Giving Voice Aotearoa 2018 is being run by the New Zealand Speech-language Therapists’ Association (NZSTA) and aims to make New Zealand more communication accessible by helping organisations understand how they can include all Kiwis in everyday communication. The New Zealand Speech Language Therapists Association NZSTA, represents the profession of Speech-language Therapy in Aotearoa, as well as providing awareness and advocacy for those affected by communication and related swallowing conditions.
Philippa Friary, President of NZSTA, says the ability and right to communicate is taken for granted as a skill but for many it’s a struggle in a culture where being able to communicate well is increasingly important: “Unlike a physical disability, if someone has an issue with communication it often goes unnoticed, or it’s hidden, and becomes a silent disability - those affected often become isolated and disempowered,” she says.
“It often results in child behavioural challenges, impacts learning, getting a job, building relationships, and is more likely to lead to living in poverty, and is common among young offenders and with inmates. If unaddressed it can cause long term issues from failure and disengagement at school to an inability to transition to the workforce, living life to the full and being productive - so it has social and economic implications.”
Giving Voice Aotearoa 2018 is modeled on a successful UK campaign that has grown awareness about communication disability among public and private organisations, including schools, hospitals, workplaces and shops so they can improve communication access. Some people have challenges with communication from birth while in others it’s the result of an accident or illness.
A representative for NZSTA is Geneva Hakaraia-Tino, who was born with athetoid cerebral palsy, which is characterised by speech difficulties and uncontrollable movement. But this hasn’t stopped her graduating as a Bachelor of Communication Studies from AUT and fronting a campaign to develop a Te Reo voice for communication devices.
Rangitikei man Aidan Terpstra is another success story who beat odds to get his voice back after months of rehabilitation as a result of a punch during a roadside confrontation that left him unconscious for months due to a brain injury.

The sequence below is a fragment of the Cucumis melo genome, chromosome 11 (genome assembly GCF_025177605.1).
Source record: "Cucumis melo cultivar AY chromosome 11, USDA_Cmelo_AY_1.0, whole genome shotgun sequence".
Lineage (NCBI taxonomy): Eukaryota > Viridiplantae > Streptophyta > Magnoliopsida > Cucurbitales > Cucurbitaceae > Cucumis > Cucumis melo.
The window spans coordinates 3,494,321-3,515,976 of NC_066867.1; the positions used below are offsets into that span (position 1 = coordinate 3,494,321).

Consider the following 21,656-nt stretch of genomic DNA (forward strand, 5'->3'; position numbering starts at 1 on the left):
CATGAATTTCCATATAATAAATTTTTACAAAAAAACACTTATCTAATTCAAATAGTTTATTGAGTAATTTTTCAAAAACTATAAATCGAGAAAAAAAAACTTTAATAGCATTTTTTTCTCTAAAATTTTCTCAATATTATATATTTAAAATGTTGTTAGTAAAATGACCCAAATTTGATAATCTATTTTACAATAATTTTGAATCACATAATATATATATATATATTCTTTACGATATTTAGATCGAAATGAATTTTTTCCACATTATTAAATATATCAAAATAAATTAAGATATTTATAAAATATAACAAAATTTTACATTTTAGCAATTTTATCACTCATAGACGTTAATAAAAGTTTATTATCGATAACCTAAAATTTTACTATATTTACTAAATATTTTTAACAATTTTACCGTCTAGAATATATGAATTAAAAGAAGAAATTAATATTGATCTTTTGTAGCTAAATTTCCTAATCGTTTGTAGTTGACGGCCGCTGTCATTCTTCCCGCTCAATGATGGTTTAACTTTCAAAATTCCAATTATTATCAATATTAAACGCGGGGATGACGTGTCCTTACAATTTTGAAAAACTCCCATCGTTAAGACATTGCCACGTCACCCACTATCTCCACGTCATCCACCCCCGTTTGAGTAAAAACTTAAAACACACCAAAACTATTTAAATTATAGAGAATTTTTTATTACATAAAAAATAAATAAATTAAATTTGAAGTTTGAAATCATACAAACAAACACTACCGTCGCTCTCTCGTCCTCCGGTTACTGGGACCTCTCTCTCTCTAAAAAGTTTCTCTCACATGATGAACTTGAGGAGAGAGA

At the time, two years ago, doctors didn’t rate Aidan’s chances for a full recovery but now able to walk, eat without a feeding tube and talk, he’s beginning to get back to doing the things he loves, including running his Firewood Business.
Judge Andrew Becroft, Patron of the NZSTA, says both Geneva and Aidan are two of the many examples of people who have been supported by Speech Language Therapists so they can achieve and succeed.
“Neuro-disabilities, including speech language communication disorders are one of the real focal points of our office. Many of New Zealand’s 1.1 million children struggle with communication difficulties. I did myself as a child who began stuttering at the age of 2 and a half and it has been a lifelong issue,” he explains.
“Now thankfully under control due to the fantastic help provided by a 3 week residential course by a speech language therapist. My heart goes out to those children in particular who struggle to communicate,” he adds.
“My plea is that we provide real help and assistance; especially speech and language therapy for all children and young people who are struggling with what can be a debilitating disorder that blights young people’s wellbeing”
Becroft comments: “in one sense this isn’t a high profile disability and is only obvious when it comes to communication and talking. Many New Zealanders aren’t as aware of this issue as they could be.”
Speech-language Therapists work with people everyday who experience communication difficulties, they share their frustrations, their pain, their social isolation and their fears, and they work hard to provide them with a voice, involving regaining their own or supplementing with other forms of communication.
Background Information and Statistics:
Literacy and Learning
- 1 in 10 children have speech language problems
- Two thirds of students with low literacy at 16 had low literacy at the age of 8 (ref 1)
- About 20% of young people drop out of school with no qualifications (ref 1)
- About ⅓ of Auckland’s annual 21,000 new school entrants don’t have the oral language and early literacy to learn and read easily (ref 1)
Communication skills in young offenders and the prison community
- Early intervention for literacy, speech and language for children in our schools may prevent them heading down the path of criminal activity
- Introducing speech and language therapy for young offenders would reduce re-offending and help them back into employment on release (The Guardian)
- Communications Assistants are a growing feature of the NZ justice system
Illness and it's effects on communication.
- Communication disabilities span a very large group of people who live with conditions including: tourettes, shyness, stuttering, Parkinson’s, dementia, Alzheimer’s, mutism, to name a few
- 16,000 people in New Zealand have aphasia, the inability (or impaired ability) to understand or produce speech, as a result of brain damage or stroke (ref 2)
- Around 9,000 people suffer a stroke each year in New Zealand and 30% will result in aphasia (ref 3)
- 10,000 people in New Zealand have Parkinson’s and one of the most common symptoms is speech and swallowing difficulties (ref 4)
1. http://learningauckland.org.nz/talking-matters a. https://researchspace.auckland.ac.nz/handle/2292/14667
Posted: Tuesday 11 September 2018